Loudspeaker Microphone Circuit
Description:This circuit takes an ordinary loudspeaker and allows it to be used in reverse, as a microphone.
This circuits allows you to use a cheap loudspeaker as a microphone.Sound waves reaching the speaker cone cause fluctuations in the voice coil. The voice coil moving in the speakers magnetic field will produce a small electrical signal . The circuit is designed to be used with an operating voltage between 6 and 12 volts dc. The first transistor operates in common base mode. This has the advantage of matching the low input impedance of the speaker to the common base stage, and secondly has a high voltage gain. The second stage is direct coupled and operates in emitter follower. Voltage gain is slightly less than unity, but output impedance is low, and will drive long cables.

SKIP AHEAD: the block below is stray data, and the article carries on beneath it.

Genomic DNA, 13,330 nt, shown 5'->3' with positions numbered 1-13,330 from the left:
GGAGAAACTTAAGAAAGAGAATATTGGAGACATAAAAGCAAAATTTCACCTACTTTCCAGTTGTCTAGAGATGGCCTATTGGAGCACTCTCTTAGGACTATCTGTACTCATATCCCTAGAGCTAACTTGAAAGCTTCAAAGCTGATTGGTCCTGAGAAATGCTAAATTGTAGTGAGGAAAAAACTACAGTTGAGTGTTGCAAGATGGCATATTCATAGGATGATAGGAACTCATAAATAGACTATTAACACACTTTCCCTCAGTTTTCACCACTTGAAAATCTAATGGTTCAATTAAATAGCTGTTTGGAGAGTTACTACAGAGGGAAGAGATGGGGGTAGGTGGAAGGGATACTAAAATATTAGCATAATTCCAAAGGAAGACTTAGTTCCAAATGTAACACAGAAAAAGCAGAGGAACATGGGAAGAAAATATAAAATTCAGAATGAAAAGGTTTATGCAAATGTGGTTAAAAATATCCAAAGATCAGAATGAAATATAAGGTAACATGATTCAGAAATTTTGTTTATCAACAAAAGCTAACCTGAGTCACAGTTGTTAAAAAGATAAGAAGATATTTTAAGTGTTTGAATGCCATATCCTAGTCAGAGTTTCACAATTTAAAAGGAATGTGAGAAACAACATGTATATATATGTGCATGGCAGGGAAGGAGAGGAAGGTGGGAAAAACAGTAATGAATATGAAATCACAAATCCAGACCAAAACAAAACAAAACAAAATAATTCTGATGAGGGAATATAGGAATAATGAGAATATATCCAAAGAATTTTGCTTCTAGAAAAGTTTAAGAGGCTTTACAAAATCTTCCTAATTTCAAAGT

Speech quality is not as good compared to an ordinary or ECM microphone, but quite acceptable results can be obtained. Speaker cones with diameters of 1 inch to 3 inches may be used. Speaker impedance may be 4 ohm to 64 ohm. The 8.2 ohm resistor value may be changed to match the actual speakers own impedance.
Content sourced from Zen SchematicsCircuit:Andy Collinson